With water, copious amounts of it, from the sky because it was raining, does Shanghai asphalt resemble—what?— a high-def 4K concrete display screen?
The former French Concession
Meanwhile, in that same downpour, we couldn’t hail a taxi. That was after dinner in a Vietnamese restaurant in the former French Concession.
Unlike much of Shanghai, the former French Concession, a very large district, consists of one and two story buildings. It’s so named because there was a time when France but not China administrated that particular area.
These days, younger generations of Shanghainese—I have really reached the point where I get to say younger generations?—they don’t know that area as the Former French Concession.
Whatever and however, that’s were the Shanghai Conservatory of Music is located. On 22 April, I’ll be presenting a concert there.
The Saturday night deluge revealed one of problems of not speaking Chinese:
We don’t have the mobile phone app everyone else in China uses to hail a taxi.
Without the app there’s no taxi. Getting one the old-fashioned way—swing arms, jump up and down—it’s impossible on a rainy Saturday night.
That’s because all of the gazillion cabs going by, all seemingly ignoring us, were in fact pre-booked—by those with the mobile phone app we don’t have. Actually, just about all things are done in China with only a few mobile phone apps (that we don’t have).
But, yes, we do have WeChat about which there’s much more to say at some point. And an update to this overall story, is Janet NOW has an English language version of the taxi app—but she didn’t have it on rainy Saturday night.
Slow internet, strong signal, a former student
Meanwhile, the internet in China is slow but a strong 4G signal is everywhere. For example, we were 4 stories underground in a Beijing restaurant with signal strong enough to stream a Youtube video—for those who want to see it, said video is my Robots-in-Residence project from 2003 in Denmark.The internet has a v—e—r—y l—o—n—g memory as do and did my robots.
Here’s Janet in that same restaurant, 4 stories underground, with a former student, from China, who studied with her in Leicester. She, the former student, now is curator in a Beijing museum.
5G and AI
Meanwhile, in our flat, we have the latest, greatest 5G technology—TV commercials extol its virtues. Robots and all things automated love it.
There are some, so we understand, who question whether or not it’s going to fry all brain cells within its reach. We don’t know except if it’s not already out in Europe and North America it soon will be.
We’ve also heard in interviews that China hopes to be the world leader in artificial intelligence by 2030. The mobile tech that’s embedded everywhere will the AI backbone.
Maybe it’s just me, but we Americans now have a president who eschews, or at least never mentions the technology sector. But he talks all the time about bringing manufacturing jobs back to the US?
I think part of the Chinese plan with AI is to transform it’s economy from manufacturing to technology. America goes one way. China goes another?
Is one way forward? Is another way back?
Kindness in the Extreme
Meanwhile while I jumped in the rain doing my Shanghai taxi war dance—not a problem, actually, because my raincoat is LL BEAN WATERPROOF—LL Bean sells NOTHING that doesn’t work for decades(!)—meanwhile, Janet was moments away from her own personal antediluvian moment..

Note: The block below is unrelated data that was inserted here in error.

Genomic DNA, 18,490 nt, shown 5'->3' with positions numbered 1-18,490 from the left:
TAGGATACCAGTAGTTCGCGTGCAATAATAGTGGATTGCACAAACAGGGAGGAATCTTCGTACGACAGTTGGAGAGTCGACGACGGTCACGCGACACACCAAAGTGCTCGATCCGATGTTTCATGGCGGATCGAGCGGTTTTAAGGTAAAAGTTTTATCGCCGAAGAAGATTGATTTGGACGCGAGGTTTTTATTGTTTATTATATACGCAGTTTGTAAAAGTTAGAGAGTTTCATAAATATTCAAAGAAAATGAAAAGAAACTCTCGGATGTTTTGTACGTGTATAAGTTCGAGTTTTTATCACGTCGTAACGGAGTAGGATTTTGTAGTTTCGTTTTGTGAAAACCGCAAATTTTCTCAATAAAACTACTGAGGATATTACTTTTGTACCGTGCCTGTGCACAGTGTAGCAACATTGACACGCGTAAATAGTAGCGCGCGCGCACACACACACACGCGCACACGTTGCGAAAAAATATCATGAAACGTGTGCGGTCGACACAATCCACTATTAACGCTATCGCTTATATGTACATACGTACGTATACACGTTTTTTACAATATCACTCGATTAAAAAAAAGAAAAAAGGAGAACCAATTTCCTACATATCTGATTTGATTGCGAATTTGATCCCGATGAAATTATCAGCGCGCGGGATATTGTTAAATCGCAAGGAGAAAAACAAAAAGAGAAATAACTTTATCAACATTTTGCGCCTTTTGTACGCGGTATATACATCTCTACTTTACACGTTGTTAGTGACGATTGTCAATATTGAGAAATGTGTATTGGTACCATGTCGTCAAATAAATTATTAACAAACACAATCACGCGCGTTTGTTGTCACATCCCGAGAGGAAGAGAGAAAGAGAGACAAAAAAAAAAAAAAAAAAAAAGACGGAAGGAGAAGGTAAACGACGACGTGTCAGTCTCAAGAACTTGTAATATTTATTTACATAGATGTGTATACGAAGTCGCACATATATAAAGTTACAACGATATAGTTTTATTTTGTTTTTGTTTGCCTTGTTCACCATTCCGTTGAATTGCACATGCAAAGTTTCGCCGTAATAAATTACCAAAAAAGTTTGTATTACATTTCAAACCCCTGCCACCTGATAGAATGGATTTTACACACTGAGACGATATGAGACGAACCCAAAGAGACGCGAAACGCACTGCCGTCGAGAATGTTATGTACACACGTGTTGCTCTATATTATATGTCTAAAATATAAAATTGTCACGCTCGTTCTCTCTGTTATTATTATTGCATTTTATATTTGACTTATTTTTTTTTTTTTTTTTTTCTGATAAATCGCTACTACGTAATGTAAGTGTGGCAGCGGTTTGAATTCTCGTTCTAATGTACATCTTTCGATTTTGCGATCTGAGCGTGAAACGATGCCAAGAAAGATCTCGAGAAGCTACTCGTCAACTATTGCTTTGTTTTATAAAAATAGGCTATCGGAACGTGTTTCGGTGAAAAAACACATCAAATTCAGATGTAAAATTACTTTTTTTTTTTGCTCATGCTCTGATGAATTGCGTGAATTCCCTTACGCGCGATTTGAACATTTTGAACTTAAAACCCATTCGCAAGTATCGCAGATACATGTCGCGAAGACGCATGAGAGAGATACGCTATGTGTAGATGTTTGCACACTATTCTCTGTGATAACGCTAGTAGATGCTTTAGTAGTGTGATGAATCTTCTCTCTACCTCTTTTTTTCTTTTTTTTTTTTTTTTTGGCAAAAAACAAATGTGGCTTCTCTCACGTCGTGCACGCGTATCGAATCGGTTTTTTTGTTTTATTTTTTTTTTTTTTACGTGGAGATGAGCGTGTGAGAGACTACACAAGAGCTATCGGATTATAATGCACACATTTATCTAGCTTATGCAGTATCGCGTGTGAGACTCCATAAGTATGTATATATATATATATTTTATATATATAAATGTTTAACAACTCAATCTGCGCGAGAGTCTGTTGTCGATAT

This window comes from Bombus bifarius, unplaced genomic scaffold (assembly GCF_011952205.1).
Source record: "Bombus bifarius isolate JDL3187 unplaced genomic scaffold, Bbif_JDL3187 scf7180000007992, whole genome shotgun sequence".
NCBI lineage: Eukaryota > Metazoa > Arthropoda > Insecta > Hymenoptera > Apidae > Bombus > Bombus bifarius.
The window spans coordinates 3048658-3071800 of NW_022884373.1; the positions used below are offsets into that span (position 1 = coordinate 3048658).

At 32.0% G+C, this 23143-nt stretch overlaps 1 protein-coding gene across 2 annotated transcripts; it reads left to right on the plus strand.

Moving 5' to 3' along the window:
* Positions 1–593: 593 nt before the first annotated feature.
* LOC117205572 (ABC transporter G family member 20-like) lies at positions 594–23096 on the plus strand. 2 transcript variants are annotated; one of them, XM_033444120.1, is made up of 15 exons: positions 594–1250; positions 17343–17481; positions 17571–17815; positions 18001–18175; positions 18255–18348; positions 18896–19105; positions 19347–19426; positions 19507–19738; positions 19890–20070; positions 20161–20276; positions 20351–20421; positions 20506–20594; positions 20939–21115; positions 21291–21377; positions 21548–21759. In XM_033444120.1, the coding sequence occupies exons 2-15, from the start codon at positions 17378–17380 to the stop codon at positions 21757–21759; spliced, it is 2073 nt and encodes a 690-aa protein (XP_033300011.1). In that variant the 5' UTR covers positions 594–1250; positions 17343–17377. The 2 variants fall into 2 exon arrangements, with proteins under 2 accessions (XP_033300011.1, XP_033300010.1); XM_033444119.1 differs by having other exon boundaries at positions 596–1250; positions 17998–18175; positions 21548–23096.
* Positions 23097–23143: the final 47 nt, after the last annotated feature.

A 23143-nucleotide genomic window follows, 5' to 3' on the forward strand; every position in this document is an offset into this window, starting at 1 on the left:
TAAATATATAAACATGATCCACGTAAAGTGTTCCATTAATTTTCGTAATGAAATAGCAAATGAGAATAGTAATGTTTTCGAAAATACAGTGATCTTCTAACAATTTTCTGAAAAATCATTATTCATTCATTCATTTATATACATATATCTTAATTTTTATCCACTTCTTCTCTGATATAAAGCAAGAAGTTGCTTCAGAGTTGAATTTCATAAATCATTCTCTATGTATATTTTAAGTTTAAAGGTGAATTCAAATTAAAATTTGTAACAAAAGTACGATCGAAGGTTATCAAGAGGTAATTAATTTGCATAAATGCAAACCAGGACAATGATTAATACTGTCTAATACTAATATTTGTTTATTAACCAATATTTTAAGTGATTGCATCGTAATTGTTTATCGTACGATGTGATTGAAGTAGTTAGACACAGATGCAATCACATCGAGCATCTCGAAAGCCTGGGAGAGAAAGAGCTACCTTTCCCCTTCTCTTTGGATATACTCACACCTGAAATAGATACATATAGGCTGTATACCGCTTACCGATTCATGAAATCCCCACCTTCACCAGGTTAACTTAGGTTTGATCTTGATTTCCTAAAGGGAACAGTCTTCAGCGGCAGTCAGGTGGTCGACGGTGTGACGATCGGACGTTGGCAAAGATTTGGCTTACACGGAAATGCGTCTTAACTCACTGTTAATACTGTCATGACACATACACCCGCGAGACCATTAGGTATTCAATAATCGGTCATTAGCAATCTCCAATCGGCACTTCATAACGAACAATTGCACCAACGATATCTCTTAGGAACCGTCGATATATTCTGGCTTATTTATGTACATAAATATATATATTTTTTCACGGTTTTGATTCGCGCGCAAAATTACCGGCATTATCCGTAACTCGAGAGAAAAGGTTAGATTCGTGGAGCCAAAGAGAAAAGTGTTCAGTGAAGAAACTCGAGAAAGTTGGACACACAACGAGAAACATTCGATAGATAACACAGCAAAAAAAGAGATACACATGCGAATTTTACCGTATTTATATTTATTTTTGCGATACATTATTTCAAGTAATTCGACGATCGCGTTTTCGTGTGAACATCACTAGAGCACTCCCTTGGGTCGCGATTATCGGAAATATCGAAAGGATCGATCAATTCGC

Except that’s when the incredibly kind person in the pic crossed the street and walked over to her. Then this incredibly kind person held her umbrella over Janet while I continued jumping and waving to flag a cab.
It was obvious—she was not going to leave Janet in the rain until I found a cab. She was was steadfast to her principle of helping.
Her kindness was overwhelming.
It’s difficult to explain what such comfort offered by a stranger in huge cosmopolitan Shanghai feels like. … Somehow, Shanghai, despite a population of 26 million, feels like a small friendly town.
We’ve seen this iin a million different ways. It’s projected from individuals—BECAUSE of courser there’s nothing small town about a city of 26 million.
During part of the Chinese New Year, we were in Hangzhou. For those who don’t speak Chinese—that includes Janet and me—it’s pronounced as “Hong Joe.”
But, for a native Chinese speaker, that transliteration glosses over subtleties from tones in the Chinese language. We’re just now learning about those subtleties.
We’re taking Chinese lessons and learning how to say a few words and the alphabet—with tones. So it was that night, for example, in a restaurant in Shanghai, I actually said goodbye in a way close to what it should sound like!
But, first things first: Hangzhou Is famous for its natural beauty, for its tea, and, in particular, its West Lake, a place that inspired many writers—Hangzhou and literati often coexist in the same sentence.
Of course, we didn’t see more than a tiny portion of the city and environs. Not to mention that Hangzhou always has ferociously jammed traffic, all the worse because of Chinese New Year celebrations. Those jammed contributed to what we saw and didn’t see.
Still, we walked along West Lake which is from where the previous pic comes. We also saw 1000-year old rock sculptures, temples, pagodas, and more.
And there was the food, sometimes spicey, always interesting, and not infrequently cooked in a local yellow wine. However, what we ordered from menus was alwys something other than what the English translation seemed to say.
There was, for example, a simple fish from the river with dried chile peppers cooked inside of it and fresh, sliced uncooked chile peppers layered on top of it. Delicious with a huge head and a medium-sized body.